What is Next?

The Hungarian government’s suspension of the statutory remedy provided by courts for inhuman and degrading treatment in detention violates the most basic guarantees of the rule of law.

The likelihood of success of a challenge against a Government resolution before the Hungarian Constitutional Court is slim not only because the Constitutional Court is packed, but also because the avenues of access to the Court against a Government resolution are limited against such a measure. Without a judicial decision in a concrete case, a constitutional complain may be submitted against a legal norm in abstract terms as an exception (Article 26(2) of the Act on the Constitutional Court). In practice, the examination of such exceptional constitutional complains rarely ever reaches the merits according to the inhouse statistics of the Constitutional Court.

In January 2020, the Hungarian government did more than suspend the execution of a pilot judgment: it suspended the effective domestic remedy for inhuman and degrading treatment in Hungarian detention facilities. This move is likely to drive detainees to the ECtHR - as before Varga and Others. If the Hungarian Government’s statistics are accurate, the number of potential cases are in the thousands.

It is particularly alarming that the Hungarian Government’s blatant defiance of the Court, the rule of law and the European human rights regime more generally follows a familiar recipe and happens at the expense of detainees’ rights -- à la Hirst. To add insult to injury, it is estimated that up to a third of Hungarian detainees are in pre-trial detention, and are not serving a sentence imposed by a final judgment.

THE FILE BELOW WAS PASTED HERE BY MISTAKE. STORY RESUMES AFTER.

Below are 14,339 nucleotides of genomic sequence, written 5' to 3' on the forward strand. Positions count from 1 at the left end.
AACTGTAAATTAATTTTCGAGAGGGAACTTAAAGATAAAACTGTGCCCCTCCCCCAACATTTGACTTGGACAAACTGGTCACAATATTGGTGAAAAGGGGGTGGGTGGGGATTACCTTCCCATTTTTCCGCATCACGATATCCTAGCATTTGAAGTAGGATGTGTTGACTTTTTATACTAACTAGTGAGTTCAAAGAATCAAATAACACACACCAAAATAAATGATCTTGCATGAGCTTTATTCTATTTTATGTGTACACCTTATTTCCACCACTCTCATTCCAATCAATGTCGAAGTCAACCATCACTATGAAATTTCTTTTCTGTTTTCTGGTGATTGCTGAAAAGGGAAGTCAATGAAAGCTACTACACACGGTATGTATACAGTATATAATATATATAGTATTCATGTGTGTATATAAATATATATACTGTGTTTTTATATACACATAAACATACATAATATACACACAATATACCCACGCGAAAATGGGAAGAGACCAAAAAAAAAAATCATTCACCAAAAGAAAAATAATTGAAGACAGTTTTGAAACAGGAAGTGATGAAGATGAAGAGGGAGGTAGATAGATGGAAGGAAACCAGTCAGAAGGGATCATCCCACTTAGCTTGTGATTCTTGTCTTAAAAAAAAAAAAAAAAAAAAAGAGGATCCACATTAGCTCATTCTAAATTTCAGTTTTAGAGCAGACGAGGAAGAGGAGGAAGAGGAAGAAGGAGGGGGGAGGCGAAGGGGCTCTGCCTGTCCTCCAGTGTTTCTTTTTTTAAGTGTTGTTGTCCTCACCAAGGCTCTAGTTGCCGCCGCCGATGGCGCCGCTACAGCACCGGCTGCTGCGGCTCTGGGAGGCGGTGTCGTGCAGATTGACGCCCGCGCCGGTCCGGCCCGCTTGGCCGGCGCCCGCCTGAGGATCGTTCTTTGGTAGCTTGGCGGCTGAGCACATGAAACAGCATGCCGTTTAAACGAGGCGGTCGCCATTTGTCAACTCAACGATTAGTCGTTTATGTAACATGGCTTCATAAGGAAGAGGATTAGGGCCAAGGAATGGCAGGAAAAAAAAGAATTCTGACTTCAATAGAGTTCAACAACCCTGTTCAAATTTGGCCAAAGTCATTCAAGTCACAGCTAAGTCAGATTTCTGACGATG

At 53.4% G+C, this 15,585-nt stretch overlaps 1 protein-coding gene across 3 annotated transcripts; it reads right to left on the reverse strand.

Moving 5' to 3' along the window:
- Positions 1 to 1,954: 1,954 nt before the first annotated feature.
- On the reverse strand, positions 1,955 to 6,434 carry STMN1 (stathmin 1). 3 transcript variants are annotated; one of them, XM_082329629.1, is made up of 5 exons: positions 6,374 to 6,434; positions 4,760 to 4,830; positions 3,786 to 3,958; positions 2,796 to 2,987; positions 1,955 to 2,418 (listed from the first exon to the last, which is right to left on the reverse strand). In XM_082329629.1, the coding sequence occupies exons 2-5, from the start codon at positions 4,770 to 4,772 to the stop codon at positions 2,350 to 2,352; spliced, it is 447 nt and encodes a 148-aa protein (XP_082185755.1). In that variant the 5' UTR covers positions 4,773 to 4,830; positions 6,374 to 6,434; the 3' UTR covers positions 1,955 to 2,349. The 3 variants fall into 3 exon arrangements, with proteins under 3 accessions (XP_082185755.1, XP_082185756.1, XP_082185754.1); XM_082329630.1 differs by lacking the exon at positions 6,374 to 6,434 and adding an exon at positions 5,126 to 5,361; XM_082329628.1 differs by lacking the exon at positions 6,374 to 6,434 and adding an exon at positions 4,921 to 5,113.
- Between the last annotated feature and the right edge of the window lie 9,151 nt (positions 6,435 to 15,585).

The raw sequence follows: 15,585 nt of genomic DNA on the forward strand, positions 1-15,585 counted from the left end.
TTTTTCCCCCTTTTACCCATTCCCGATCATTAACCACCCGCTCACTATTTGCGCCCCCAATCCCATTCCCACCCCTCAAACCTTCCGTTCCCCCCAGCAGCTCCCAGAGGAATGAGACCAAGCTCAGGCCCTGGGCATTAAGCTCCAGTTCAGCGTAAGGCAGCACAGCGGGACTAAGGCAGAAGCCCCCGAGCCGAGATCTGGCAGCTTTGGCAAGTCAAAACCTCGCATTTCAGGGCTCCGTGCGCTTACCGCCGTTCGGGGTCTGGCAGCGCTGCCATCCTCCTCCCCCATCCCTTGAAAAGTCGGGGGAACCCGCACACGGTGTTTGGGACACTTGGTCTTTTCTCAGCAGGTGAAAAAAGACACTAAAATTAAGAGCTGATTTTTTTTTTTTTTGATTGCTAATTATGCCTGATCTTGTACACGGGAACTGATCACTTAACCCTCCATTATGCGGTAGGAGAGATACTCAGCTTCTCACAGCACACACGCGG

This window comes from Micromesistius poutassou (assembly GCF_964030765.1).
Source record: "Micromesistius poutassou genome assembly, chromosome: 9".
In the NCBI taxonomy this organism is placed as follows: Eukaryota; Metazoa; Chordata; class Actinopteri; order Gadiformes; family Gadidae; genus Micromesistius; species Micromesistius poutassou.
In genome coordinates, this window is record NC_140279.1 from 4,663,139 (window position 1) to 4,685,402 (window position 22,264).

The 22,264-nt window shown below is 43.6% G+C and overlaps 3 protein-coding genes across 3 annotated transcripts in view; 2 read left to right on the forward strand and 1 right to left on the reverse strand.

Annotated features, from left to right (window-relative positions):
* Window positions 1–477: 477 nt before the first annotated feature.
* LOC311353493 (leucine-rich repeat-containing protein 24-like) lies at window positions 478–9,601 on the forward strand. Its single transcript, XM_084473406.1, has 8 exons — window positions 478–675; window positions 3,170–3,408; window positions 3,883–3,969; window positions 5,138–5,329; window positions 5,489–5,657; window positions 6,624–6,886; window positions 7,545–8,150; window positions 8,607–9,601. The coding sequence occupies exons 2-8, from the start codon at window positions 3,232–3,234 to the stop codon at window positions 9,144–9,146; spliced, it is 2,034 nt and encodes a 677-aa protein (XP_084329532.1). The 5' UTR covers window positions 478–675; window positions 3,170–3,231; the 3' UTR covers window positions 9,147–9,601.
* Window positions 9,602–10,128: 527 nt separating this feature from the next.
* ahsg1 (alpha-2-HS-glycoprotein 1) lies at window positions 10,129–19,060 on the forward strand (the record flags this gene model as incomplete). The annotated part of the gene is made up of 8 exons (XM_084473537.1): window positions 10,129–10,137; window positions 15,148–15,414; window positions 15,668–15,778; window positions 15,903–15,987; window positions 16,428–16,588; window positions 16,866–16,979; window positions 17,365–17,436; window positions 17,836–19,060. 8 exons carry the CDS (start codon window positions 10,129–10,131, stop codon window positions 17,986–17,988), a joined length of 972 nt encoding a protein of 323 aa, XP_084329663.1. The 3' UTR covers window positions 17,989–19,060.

These applicants have a strong case not only on account of the prison overcrowding and the prevailing inhuman and degrading conditions in Hungarian detention facilities, but also because the ECtHR frowns upon the systemic non-enforcement of judicial decisions (Burdov (no. 2.) v Russia, judgment of 15 January 2009). When the systemic non-enforcement of judicial decisions is based on a discretionary decision relaying open political considerations, the applicant’s case is all the stronger, as it violation of a basic tenet of the European public order, the rule of law. In the words of the ECtHR (in Aliyev v. Azerbaijan, Judgment of 10 September 2018, para. 225):

“the Convention is a constitutional instrument of European public order, the States Parties are required, in that context, to ensure a level of scrutiny of Convention compliance which, at the very least, preserves the foundations of that public order. One of the fundamental components of European public order is the principle of the rule of law, and arbitrariness constitutes the negation of that principle. This is all the more so since the Statute of the Council of Europe, an organisation of which each of the States Parties to the Convention is a Member, refers in two places to the rule of law: first in the Preamble, where the signatory Governments affirm their devotion to this principle, and secondly in Article 3 which provides that “every Member of the Council of Europe must accept the principle of the rule of law .”